Germany: Chapter Two

After we down pots of coffee, copious amounts of eggs, bacon, sausages, pastries, bread and cheese at the Hotel Europa breakfast buffet, we waddle to our car to tackle the 3-hour drive to Berlin.

BERLIN. One of the truly amazing capitals of Europe. So many stories, so many tragedies and so much brilliance. It is my second visit and Bob’s first. Bob is hit with many of the same feelings as I had my first time. I will let him say it in his own words.

Arriving in Berlin has a visceral impact that takes me by surprise, especially during our walking tour of East Berlin. We walk on streets amongst buildings used by the Fascist Nazi dictatorship and the totalitarian communist GDR. We, in the USA, have grown up with books, pictures and movies, and know the stories of Nazi Germany and Soviet East Germany from a distance, but it was jarring for me to reach out and TOUCH the buildings where camps were designed to exterminate the Jews and, from 1950 to 1990 (all of my younger life), Erich Mielke ran the Stasi engine that terrorized, tortured and killed the German people and their spirit. This is one of the reasons we are traveling, to feel the emotional impact of historical events and make real our childhood history lessons.

Our rush to arrive in Berlin on time is because we have scheduled a walking tour of East Berlin with Glen, a Brit ex-pat who adopted East Berlin as his home a number of years ago.  Glen is a Liverpudlian freelance photographer whose deep fascination with and knowledge of Soviet-era Berlin is impressive and engaging. 

East Berlin is in many ways the new heart of Berlin. (Don’t say that in front of West Berliners). It is where young European ex-pats have flocked looking for opportunity, cheaper rents (long gone) a community of creatives, technos, misfits and the excitement of being part of a grand new experiment. While the grandeur of the Prussian kings is still evident here and there—mostly in rebuilt form, it is the remains of Soviet-era Berlin that fascinate. The Stalinist people’s postwar housing along grand boulevards that doubled as parade routes, was built to show that the GDR had more to offer workers than the capitalist West. They had elevators, central heating and hot water, parquet floors and doorbell systems. Inspired by social realism, Stalinist neo-classical buildings were monumental and ornate—referred to as called “wedding cake”.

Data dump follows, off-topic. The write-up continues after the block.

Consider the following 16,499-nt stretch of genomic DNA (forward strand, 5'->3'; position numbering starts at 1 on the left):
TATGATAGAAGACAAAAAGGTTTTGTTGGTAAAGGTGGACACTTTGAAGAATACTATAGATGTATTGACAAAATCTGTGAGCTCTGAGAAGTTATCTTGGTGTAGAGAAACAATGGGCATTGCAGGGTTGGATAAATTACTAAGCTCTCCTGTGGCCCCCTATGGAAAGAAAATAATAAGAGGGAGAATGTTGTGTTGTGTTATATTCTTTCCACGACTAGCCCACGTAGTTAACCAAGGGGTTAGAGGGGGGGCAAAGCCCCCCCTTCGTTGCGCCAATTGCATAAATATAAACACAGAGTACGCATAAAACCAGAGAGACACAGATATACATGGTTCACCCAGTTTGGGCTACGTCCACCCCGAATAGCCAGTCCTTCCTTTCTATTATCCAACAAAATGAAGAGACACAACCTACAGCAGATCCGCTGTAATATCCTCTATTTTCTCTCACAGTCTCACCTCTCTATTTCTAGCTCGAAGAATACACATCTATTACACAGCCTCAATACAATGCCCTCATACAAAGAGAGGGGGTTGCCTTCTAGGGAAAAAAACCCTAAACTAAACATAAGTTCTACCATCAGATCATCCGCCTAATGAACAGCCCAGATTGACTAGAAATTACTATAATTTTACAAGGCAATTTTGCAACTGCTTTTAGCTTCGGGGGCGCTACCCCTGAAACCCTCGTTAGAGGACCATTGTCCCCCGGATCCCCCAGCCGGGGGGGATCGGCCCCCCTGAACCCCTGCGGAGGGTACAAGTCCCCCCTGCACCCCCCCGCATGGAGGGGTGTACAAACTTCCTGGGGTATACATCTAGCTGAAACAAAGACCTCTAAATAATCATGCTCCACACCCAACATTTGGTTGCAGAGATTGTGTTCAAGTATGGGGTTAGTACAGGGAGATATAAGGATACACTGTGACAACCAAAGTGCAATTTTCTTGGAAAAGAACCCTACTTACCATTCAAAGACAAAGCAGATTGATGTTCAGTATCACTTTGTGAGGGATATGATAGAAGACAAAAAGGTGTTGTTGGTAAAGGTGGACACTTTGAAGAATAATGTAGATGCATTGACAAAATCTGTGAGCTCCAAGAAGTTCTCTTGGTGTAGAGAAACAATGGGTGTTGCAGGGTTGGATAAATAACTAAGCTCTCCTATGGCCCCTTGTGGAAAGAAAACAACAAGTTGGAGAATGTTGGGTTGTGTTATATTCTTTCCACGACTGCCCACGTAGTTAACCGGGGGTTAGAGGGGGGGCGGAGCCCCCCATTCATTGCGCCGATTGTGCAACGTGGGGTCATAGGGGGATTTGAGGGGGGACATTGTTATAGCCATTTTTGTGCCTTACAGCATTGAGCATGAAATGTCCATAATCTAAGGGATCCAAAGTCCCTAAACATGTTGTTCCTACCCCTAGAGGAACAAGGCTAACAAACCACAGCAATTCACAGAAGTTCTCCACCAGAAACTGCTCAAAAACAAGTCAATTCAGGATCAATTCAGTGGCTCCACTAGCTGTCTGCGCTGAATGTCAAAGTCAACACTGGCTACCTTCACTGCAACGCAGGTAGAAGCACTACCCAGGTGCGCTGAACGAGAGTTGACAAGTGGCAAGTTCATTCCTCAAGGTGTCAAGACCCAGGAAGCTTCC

After Stalin’s death, building trends take on a more modernist/brutalist look and the ornate and monumental apartment blocks fall into disrepair. War reparations to Russia and the destruction of East Germany’s industrial sector bring about economic hardships. With the economy faltering, taking with it the vision of a people’s utopia, mass uprisings occur throughout the country. The East German government loses control and Soviet tanks come in to violently suppress the uprising. After the 1953 uprising, the “Stasi” or Ministry for State Security establish a system of spying on the population—turning citizens into informers. If you haven’t seen the German film “ Other People’s Lives”, it does a brilliant job of portraying the absurd lengths to which they go to spy on ordinary citizens.

All this is to say, we spend a good bit of time at the Stasi headquarters listening to Glen’s forceful and eloquent narration and looking at historic photos. The building is now a memorial and a museum as is the Stasi prison in the Hohenschonhausen district.